He has carved a ‘photographic niche’ for himself in his extravagant sets and eccentric characters, portrayed even in portraits of normally fairly ordinary people. For this reason, Walker’s pictures are unmistakably recognisable. A standard shoot for British, American, French or Italian Vogue resembles something of a film set: trailers of hair and make-up artists, stylists and additional costume fitters, model makers and prop suppliers, builders, producers and painters, all whilst a cast of models (clad in couture) play out fictional characters. Tim’s beautiful images below:
Minnie may have seemed to shed quite a few pounds, and has been stretched to every centimeter of a standard 5’11 supermodel, but hey, she’s wearing a couture frock animated by Lanvin.
Barney’s New York and Disney’s new collaboration has come under fire in the past couple of months, when the first images were released of Minnie’s new slender physique for an animated film to promote the Christmas season at the department store. A Disney cartoon morphed in to a fashion film is yet another way to satisfy the insatiable fashion world, (now that the allure of Anna Dello Russo’s hilarious filmclip for H&M has worn off. See that below).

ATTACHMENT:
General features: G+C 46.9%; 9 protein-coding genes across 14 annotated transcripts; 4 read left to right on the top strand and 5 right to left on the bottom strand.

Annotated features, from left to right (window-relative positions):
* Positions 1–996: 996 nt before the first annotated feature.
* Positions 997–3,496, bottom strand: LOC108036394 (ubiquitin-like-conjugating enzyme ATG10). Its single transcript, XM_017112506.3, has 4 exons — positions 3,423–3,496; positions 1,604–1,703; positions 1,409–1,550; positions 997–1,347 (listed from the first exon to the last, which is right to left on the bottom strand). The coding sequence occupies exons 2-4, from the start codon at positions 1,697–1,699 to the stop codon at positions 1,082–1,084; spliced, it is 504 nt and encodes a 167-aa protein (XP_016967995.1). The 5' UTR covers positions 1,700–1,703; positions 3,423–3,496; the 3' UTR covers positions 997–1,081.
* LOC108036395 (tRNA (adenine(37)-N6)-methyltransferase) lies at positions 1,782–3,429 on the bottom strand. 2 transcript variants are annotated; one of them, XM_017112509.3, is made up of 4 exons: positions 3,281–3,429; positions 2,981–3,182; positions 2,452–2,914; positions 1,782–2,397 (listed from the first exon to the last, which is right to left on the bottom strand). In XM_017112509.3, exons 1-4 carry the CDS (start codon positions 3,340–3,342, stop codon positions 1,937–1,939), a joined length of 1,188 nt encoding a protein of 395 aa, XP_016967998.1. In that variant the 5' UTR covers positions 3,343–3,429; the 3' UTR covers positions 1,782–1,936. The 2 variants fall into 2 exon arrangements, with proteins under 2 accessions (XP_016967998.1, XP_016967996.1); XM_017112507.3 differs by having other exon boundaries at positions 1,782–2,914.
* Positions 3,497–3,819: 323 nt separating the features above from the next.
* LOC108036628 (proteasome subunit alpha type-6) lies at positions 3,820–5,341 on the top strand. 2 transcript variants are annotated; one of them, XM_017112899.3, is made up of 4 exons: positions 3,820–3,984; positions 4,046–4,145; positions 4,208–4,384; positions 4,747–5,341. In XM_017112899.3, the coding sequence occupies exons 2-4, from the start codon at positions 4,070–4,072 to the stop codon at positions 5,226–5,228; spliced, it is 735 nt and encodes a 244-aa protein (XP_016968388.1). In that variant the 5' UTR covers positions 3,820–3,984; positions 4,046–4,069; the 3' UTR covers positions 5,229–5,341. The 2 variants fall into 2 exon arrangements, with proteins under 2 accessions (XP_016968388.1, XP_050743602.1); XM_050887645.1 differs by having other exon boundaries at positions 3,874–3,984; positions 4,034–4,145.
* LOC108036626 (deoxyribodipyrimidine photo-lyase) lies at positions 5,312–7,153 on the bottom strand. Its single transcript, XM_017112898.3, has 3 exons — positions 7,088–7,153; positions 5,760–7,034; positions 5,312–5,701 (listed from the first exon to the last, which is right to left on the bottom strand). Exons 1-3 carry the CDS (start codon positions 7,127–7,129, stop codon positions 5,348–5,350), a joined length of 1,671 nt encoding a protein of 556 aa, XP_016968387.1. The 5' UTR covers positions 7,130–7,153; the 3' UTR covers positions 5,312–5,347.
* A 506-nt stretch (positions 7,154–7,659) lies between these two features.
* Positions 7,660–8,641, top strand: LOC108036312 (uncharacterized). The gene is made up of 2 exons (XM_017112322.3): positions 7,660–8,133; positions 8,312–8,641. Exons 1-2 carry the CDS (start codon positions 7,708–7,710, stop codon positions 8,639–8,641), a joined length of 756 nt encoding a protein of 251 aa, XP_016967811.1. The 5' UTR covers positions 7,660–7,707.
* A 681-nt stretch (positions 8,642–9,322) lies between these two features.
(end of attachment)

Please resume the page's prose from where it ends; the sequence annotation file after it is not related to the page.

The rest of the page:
The ‘Electric Holiday’ campaign has just been unveiled at Barney’s New York, complete with gorgeous decorated windows. And despite the controversy over Minnie’s size, the launch party went off without a hitch on Wednesday night. Sarah Jessica Parker, never missing a fashion/ PR opportunity, was clad in Maison Michel-esque Minnie ear’s for the launch on Wednesday with Barney’s CEO Mark Lee and Disney CEO Bob Iger.
In the film, Minnie emerges from her castle and daydreams about getting street-papped along the way to Paris fashion week (as you do), before meeting her very exclusive fashion friends as she goes. Have a look at the link below: